Fiesta In The Dank is a special release because it marks the 30th anniversary of the year that Charles Rice Goff III and Killr “Mark” Kaswan formed Disism. After lying low for a while, Disism got kicked started in 2012 when Goff found several cassette tapes of improvisations and collages that had been recorded between 1988 and 1995. This resulted in the Disism reDIScovery series in which Goff edited the recordings into various fun forms for public release.
Fiesta In The Dank consists of brand new recordings made in May of this year. The set opens with the appropriately titled Chains Batons Pipes And Hammers, which is a musical and rhythmic sound collage of bells, synthesizer, clatter percussion and jamming guitar, some of which gets pretty fuzzed and spacey. There’s a clear feeling of thematic development and the music evolves quite a bit for less than 7 minutes, with the mood getting intense at times. I also like the way pleasant melody and dissonance abounds in equal and enjoyably cohesive measure. Wake Of The Siluriformes is next and if you like Space Rock and have a taste for the avant-garde then this one’s for you. Freaky space electronics zig-zag and soar along with free-improv guitar and some kind of horn or kazoo, whimsically melodic acoustic guitar, myriad synths and plinkity electronic melodies. Lots of components here and they’re craftily blended in freakishly contrasting ways. Piranesi’s Prisons continues in a similar fashion, mixing eerie sci-fi effects and weirded out Psych guitar with toy instruments and more. The atmosphere gets hauntingly cosmic after a while, like some kind of Plan 9 From Outer Space meets Dr Caligari soundtrack sprung from a Robert Fripp and Residents collaboration. Ergo Ipso is a hallucinatory mix of experimental free-improv, oodles of electronics, both spaced out and playfully strange, plus an occasional sense that some Halloween soundtrack is going on. Birth Of Remodernism is another piece with a soundtrack feel, being simultaneously schizophrenic and off-kilter musical. Finally, Raspberry Sporidium and the closing title track play like one piece, having some cool Prog sounding keys, plus all kinds of other zany keys, typically played at the same time, and a wild mixture of space electronics, weirdly warbled guitar and robotic forest sounds (which may be the croaking frogs I see in the credits). It’s like someone mixed together an avant-garde toy instrument ensemble, a sci-fi soundtrack, a jug band and an oompah band. Wild!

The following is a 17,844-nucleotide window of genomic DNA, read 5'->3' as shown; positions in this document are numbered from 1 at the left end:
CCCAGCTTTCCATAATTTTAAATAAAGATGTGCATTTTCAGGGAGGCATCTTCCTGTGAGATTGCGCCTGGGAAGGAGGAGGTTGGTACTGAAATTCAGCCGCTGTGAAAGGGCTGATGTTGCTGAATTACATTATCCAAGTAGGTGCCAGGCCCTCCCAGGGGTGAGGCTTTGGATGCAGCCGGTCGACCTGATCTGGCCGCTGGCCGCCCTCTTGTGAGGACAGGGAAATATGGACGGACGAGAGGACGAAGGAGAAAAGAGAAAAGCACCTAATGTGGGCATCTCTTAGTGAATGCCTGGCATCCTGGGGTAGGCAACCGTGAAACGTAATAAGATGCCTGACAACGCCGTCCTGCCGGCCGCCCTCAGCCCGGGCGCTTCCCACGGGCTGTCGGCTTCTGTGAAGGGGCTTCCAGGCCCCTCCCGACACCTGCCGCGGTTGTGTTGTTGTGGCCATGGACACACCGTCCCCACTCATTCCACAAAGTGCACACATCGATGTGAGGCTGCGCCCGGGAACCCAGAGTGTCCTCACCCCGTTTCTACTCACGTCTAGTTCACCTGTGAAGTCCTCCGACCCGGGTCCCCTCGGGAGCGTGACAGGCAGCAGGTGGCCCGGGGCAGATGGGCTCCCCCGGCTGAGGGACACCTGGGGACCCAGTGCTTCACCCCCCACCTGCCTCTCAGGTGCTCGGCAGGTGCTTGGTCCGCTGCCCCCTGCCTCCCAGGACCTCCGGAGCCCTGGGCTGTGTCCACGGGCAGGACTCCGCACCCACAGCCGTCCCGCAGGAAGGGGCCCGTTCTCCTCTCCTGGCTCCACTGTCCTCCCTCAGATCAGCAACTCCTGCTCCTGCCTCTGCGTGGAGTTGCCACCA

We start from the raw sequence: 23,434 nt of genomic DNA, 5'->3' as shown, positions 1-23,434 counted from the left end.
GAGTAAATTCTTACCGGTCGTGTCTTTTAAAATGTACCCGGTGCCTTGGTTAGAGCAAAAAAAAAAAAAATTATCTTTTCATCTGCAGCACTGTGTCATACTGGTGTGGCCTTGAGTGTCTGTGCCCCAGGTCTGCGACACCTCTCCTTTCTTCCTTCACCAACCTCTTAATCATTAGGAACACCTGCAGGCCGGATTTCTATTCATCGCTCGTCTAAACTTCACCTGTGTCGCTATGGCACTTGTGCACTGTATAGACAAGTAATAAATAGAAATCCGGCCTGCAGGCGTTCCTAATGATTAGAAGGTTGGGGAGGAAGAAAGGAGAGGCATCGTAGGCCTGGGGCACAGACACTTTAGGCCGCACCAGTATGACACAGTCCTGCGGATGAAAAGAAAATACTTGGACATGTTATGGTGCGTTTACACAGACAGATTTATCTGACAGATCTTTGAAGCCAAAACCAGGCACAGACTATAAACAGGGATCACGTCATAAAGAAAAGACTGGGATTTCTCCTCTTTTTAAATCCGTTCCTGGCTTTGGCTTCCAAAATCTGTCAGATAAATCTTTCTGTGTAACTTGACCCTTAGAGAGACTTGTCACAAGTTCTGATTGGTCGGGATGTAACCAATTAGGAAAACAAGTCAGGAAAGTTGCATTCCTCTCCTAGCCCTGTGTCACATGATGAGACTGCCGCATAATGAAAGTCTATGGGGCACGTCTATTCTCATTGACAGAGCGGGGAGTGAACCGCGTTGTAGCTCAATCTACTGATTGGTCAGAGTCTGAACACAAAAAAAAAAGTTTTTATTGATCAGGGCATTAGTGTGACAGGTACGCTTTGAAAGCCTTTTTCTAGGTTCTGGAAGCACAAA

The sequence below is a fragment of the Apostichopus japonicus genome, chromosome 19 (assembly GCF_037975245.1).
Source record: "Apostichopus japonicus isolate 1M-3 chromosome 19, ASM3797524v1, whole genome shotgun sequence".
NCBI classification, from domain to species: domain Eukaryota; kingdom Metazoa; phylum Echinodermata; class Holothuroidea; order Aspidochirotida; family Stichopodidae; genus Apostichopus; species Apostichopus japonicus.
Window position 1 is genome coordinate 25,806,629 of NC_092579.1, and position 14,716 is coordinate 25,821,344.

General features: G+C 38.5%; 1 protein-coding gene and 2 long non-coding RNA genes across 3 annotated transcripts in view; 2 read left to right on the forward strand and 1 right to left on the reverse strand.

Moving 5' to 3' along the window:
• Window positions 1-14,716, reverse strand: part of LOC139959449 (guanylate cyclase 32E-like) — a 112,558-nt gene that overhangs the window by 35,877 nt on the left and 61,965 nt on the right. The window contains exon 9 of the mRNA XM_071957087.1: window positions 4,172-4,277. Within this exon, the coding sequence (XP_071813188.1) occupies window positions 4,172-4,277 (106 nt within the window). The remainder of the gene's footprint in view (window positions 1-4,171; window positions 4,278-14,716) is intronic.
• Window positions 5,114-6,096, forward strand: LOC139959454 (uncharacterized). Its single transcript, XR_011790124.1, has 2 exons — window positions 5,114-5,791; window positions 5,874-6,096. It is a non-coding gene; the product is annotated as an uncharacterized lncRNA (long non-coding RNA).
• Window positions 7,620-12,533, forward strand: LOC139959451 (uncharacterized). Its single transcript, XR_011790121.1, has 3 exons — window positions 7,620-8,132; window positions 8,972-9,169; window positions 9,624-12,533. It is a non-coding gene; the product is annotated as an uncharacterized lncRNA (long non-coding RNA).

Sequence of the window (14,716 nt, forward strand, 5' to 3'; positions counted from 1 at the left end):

What stood out most prominently for me on Fiesta In The Dank is the use and abuse, plus clever and always fun blending of multiple musical and sound components. The bit and piece sources are important but the craft is in the editing, making for lots to wrap one’s head around over multiple spins. Well done guys. Keep ’em coming.
For more information visit the Taped Rugs Productions web site at: http://tapedrugs.com
The CDR is available through the web site but a digital version can be downloaded for free at: https://archive.org/details/FiestaInTheDank
Reviewed by Jerry Kranitz